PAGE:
Considering my world Odonata list, Lestes is one of the genera with the most recorded species and that is not surprising, giving the number of described species and the fact they occur around the globe. But irrespective of that, there are not that many species around in Vietnam, apparently. Only three I had been able to find. Lestes praemorsus is the common species, found from the very north to the very south, and Lestes elatus from the southern half of Vietnam. Lastly, I recorded pretty Lestes nodalis from Huu Lien Nature Reserve, to the north of Hanoi. And that was it. Until on May 12 this year I stopped by the road in Lam Dong province, to the northwest of Bao Loc, to check a grassy inundated area in the afternoon. I noticed many Lestes praemorsus, but it dawned on me that some appeared to be larger than others and these all had a reduced pale abdomen tip. This could not be a coincidence. I took photos and collected a few. In the evening I became disappointed. It seemed the appendages were the same, so maybe just variants? But when I returned home several days later and was able to check them under the microscope, it became clear there were in fact differences. Most striking were the differences between the inferior appendages of the species, in addition to the aforementioned differences in coloration. Two species appeared to have this combination of characters, Lestes dorothea Fraser, 1924 and Lestes praecellens Lieftinck, 1937. The former is quite large, a little larger according to the description than mine, which fit better the species described by Lieftinck from Java in size. However, the female I photographed has much more extensive thoracic markings than that species, in line with what is to be expected of L. dorothea. That species is recorded from India, Thailand and Malaysia. Based on the structural characteristics and patterning of the male and patterning of the female I think it is safe to conclude this is L. dorothea as well.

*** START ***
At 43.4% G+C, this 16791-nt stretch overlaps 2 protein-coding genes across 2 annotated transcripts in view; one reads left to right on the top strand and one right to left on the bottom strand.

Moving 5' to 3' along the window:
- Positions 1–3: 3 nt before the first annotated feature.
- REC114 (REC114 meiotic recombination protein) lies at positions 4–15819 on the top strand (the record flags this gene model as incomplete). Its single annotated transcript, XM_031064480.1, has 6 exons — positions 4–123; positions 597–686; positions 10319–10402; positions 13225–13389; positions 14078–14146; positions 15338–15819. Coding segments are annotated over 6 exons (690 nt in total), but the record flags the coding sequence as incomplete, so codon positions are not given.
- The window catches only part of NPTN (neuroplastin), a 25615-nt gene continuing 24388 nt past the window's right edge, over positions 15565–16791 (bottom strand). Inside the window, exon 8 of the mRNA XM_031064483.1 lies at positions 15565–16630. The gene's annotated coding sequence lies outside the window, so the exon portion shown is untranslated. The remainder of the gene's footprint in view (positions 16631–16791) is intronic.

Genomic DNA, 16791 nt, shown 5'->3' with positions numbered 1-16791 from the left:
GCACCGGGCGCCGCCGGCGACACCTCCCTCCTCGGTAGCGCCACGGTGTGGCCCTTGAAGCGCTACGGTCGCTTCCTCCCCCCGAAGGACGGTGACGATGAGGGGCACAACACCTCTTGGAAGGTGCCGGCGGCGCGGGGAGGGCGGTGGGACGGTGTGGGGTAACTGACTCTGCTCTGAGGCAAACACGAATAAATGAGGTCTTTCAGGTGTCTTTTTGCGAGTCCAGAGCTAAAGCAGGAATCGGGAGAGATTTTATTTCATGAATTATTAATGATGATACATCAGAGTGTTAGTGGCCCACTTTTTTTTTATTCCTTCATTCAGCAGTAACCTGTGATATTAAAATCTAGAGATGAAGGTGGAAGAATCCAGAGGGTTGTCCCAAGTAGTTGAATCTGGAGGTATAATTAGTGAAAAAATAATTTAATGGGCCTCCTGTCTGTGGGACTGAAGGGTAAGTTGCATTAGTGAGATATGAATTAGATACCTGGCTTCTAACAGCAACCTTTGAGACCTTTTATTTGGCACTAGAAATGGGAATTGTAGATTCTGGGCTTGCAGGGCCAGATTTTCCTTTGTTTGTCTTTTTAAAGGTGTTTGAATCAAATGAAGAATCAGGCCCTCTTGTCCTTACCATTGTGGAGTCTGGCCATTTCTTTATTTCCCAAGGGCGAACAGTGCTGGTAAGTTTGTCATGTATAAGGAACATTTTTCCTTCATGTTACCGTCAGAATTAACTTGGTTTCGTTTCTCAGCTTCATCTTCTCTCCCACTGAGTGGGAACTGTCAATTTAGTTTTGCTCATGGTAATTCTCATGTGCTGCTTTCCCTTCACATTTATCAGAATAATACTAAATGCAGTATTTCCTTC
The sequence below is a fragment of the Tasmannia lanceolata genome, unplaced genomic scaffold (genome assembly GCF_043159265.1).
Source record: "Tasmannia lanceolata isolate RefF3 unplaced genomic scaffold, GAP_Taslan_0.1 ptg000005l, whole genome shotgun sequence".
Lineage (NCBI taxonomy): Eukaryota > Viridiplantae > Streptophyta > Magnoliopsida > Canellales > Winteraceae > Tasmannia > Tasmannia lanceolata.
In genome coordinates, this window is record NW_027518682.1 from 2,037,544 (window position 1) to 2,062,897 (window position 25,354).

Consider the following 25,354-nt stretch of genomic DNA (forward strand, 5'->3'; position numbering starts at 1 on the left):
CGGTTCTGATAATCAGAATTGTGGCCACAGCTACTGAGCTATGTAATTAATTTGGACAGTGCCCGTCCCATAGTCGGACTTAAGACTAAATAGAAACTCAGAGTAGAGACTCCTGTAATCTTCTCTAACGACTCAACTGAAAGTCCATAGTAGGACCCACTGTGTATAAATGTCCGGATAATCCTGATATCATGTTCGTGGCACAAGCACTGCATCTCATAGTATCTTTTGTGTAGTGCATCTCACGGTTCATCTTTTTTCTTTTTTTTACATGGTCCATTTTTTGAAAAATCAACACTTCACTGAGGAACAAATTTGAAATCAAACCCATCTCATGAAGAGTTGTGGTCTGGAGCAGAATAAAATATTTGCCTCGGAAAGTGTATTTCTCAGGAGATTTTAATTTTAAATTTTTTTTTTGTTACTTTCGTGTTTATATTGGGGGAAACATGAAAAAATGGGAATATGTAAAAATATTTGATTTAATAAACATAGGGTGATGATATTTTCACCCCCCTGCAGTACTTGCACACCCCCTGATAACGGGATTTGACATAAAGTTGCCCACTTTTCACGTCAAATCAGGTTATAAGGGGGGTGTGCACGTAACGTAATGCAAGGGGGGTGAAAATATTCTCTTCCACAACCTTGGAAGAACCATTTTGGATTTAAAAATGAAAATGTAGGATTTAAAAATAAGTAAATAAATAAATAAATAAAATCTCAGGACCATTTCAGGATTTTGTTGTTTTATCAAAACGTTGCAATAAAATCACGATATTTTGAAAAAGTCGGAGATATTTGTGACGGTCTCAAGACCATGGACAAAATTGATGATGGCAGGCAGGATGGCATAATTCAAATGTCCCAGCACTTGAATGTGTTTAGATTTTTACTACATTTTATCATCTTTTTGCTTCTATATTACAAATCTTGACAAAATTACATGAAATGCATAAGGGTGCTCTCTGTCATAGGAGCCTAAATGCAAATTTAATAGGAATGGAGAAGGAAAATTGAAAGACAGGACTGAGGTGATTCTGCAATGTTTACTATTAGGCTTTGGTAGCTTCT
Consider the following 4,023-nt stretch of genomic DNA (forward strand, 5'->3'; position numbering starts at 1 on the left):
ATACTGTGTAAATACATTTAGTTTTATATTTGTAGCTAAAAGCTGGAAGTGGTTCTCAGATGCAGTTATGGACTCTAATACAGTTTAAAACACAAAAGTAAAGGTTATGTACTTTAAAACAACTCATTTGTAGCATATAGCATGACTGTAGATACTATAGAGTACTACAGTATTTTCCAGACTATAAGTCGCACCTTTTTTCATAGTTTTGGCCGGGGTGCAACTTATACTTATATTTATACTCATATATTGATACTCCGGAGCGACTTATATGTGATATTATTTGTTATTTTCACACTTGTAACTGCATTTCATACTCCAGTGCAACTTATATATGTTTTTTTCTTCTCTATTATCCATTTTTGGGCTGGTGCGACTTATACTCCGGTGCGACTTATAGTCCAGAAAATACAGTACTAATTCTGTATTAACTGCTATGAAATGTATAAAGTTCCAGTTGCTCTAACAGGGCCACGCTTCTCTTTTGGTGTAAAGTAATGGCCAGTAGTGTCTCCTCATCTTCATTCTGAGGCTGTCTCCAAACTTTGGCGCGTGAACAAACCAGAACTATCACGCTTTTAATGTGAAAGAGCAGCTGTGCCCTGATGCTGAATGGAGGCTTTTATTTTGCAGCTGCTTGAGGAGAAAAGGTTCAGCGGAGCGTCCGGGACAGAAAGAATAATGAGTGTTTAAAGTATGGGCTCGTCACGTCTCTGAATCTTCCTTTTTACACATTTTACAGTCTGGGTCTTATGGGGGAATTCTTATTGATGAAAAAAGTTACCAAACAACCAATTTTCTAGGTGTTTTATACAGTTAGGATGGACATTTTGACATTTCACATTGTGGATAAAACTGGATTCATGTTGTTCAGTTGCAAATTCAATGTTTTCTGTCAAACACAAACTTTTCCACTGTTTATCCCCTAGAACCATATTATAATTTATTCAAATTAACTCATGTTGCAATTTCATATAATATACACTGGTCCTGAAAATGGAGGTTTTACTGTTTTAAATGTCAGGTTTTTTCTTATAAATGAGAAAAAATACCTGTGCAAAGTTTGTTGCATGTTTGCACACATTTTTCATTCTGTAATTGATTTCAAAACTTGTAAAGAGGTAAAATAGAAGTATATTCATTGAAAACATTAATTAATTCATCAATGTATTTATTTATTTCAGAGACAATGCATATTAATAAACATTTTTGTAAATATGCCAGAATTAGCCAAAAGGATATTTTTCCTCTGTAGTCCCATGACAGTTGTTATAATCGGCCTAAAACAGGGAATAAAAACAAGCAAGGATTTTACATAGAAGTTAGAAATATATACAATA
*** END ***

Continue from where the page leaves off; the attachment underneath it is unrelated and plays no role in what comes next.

By the way, based on the likeness of the appendages of L. praecellens and L. dorothea one may ask whether these are truly different species. There thoracic markings are also rather similar, if it weren't for the female.

Lester dorothea male. Note the lack of pruinosity on S9.

Male and female of L. dorothea

The female, showing the extensive dark markings on the thorax, unlike L. praemorsus

Another male showing the limited pruinosity on the abdomen tip

A Lestes praemorsus male for comparison. Smaller and with pruinosity on S9.

Sunday, 23 April 2017